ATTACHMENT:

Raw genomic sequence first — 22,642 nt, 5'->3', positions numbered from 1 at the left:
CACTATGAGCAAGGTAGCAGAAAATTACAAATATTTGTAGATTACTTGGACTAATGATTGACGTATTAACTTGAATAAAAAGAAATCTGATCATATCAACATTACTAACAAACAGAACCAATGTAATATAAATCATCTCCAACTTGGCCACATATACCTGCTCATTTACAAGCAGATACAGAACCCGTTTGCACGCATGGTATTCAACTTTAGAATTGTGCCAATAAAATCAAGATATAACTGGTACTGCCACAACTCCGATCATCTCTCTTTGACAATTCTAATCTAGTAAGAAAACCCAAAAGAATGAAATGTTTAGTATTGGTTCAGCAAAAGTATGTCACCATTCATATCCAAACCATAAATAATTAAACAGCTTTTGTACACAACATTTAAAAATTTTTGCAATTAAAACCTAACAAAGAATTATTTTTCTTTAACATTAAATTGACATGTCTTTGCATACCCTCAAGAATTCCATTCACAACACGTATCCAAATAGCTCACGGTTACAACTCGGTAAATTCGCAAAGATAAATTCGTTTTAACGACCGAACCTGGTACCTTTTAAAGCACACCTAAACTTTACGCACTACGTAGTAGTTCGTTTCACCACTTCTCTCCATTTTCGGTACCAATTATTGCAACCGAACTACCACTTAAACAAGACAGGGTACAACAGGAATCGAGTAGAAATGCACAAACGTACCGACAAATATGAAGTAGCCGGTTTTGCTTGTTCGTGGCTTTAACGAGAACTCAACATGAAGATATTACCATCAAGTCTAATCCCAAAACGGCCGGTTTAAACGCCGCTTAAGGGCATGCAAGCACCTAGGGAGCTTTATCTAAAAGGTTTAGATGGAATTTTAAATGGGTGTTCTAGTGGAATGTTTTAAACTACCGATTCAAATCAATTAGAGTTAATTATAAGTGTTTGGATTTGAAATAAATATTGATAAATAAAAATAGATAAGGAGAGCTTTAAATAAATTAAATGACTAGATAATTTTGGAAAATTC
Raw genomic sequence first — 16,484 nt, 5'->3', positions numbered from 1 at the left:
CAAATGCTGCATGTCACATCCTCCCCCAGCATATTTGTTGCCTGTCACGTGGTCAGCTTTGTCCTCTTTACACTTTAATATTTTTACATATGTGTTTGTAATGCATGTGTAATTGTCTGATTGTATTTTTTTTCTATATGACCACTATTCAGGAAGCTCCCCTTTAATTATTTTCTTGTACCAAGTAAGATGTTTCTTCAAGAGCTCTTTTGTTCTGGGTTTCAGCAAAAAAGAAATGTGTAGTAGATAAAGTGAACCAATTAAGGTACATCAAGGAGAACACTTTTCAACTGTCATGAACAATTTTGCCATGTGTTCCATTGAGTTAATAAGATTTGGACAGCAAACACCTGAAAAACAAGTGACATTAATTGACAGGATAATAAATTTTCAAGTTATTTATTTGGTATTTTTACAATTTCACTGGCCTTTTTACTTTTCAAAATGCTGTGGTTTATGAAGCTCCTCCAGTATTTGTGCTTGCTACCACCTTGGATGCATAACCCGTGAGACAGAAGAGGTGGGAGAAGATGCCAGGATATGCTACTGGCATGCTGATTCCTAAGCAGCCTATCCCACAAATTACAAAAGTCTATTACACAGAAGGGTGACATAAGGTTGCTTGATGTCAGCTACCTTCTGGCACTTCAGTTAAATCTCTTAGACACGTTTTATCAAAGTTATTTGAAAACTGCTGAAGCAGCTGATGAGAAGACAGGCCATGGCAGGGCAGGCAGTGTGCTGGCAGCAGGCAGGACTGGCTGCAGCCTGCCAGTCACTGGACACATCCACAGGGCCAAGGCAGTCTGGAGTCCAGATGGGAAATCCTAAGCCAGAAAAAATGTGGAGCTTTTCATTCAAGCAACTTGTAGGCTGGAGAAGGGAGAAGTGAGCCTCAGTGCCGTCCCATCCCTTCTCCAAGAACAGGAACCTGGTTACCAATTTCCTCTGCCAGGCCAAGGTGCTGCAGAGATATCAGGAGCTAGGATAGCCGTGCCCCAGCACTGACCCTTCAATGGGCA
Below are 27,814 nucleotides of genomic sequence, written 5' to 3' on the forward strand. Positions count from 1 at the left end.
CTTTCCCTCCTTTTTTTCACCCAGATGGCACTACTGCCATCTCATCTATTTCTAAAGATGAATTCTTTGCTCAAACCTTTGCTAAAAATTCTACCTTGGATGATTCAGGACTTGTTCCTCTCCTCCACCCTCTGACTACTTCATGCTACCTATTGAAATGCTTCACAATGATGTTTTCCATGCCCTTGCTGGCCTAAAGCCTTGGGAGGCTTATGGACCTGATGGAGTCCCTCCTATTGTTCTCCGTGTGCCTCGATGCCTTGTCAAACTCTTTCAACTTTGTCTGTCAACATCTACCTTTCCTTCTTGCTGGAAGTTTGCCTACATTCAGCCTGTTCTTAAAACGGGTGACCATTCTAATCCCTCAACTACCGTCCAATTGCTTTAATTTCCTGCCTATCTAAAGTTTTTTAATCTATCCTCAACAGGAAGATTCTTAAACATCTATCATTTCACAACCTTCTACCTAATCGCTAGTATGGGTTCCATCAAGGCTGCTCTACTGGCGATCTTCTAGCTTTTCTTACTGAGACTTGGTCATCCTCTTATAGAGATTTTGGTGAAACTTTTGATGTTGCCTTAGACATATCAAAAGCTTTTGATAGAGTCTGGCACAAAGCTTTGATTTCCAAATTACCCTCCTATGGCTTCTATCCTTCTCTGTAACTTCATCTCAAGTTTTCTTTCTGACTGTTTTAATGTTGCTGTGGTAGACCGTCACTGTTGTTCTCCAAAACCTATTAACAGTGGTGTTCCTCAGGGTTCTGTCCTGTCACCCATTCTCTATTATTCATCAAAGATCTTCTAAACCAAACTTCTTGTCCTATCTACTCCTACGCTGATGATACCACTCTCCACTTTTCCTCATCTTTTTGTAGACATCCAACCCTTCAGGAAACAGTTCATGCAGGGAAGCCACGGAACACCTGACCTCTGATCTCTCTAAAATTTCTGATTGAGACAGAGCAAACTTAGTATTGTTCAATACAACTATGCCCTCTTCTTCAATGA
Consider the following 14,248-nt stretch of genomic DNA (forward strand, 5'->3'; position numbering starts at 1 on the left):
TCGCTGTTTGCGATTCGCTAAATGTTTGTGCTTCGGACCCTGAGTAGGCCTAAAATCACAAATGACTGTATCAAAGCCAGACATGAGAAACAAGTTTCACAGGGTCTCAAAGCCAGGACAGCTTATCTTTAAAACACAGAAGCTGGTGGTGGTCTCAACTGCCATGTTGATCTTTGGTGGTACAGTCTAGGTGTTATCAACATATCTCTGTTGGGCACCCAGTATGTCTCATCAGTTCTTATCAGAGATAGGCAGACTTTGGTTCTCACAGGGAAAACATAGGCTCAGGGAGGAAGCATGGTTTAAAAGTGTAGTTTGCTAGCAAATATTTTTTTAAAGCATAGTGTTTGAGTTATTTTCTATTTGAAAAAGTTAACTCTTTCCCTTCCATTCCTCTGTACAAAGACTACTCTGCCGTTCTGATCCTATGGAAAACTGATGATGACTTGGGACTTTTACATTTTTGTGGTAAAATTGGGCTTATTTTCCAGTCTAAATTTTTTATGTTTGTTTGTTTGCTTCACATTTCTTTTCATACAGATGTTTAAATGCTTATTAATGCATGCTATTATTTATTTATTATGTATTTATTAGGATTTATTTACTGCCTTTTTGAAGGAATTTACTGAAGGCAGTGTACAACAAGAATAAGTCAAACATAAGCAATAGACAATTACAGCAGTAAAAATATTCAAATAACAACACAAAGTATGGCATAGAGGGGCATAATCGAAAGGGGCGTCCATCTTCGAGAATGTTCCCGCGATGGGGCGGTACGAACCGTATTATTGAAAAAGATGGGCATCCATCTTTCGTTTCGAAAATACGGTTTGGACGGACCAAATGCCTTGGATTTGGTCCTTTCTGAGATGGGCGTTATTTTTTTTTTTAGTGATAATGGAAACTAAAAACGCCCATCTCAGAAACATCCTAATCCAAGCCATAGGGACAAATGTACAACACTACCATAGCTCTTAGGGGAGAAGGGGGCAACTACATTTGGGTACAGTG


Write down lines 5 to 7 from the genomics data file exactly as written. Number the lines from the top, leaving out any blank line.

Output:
Below are 27,814 nucleotides of genomic sequence, written 5' to 3' on the forward strand. Positions count from 1 at the left end.
CTTTCCCTCCTTTTTTTCACCCAGATGGCACTACTGCCATCTCATCTATTTCTAAAGATGAATTCTTTGCTCAAACCTTTGCTAAAAATTCTACCTTGGATGATTCAGGACTTGTTCCTCTCCTCCACCCTCTGACTACTTCATGCTACCTATTGAAATGCTTCACAATGATGTTTTCCATGCCCTTGCTGGCCTAAAGCCTTGGGAGGCTTATGGACCTGATGGAGTCCCTCCTATTGTTCTCCGTGTGCCTCGATGCCTTGTCAAACTCTTTCAACTTTGTCTGTCAACATCTACCTTTCCTTCTTGCTGGAAGTTTGCCTACATTCAGCCTGTTCTTAAAACGGGTGACCATTCTAATCCCTCAACTACCGTCCAATTGCTTTAATTTCCTGCCTATCTAAAGTTTTTTAATCTATCCTCAACAGGAAGATTCTTAAACATCTATCATTTCACAACCTTCTACCTAATCGCTAGTATGGGTTCCATCAAGGCTGCTCTACTGGCGATCTTCTAGCTTTTCTTACTGAGACTTGGTCATCCTCTTATAGAGATTTTGGTGAAACTTTTGATGTTGCCTTAGACATATCAAAAGCTTTTGATAGAGTCTGGCACAAAGCTTTGATTTCCAAATTACCCTCCTATGGCTTCTATCCTTCTCTGTAACTTCATCTCAAGTTTTCTTTCTGACTGTTTTAATGTTGCTGTGGTAGACCGTCACTGTTGTTCTCCAAAACCTATTAACAGTGGTGTTCCTCAGGGTTCTGTCCTGTCACCCATTCTCTATTATTCATCAAAGATCTTCTAAACCAAACTTCTTGTCCTATCTACTCCTACGCTGATGATACCACTCTCCACTTTTCCTCATCTTTTTGTAGACATCCAACCCTTCAGGAAACAGTTCATGCAGGGAAGCCACGGAACACCTGACCTCTGATCTCTCTAAAATTTCTGATTGAGACAGAGCAAACTTAGTATTGTTCAATACAACTATGCCCTCTTCTTCAATGA
Consider the following 14,248-nt stretch of genomic DNA (forward strand, 5'->3'; position numbering starts at 1 on the left):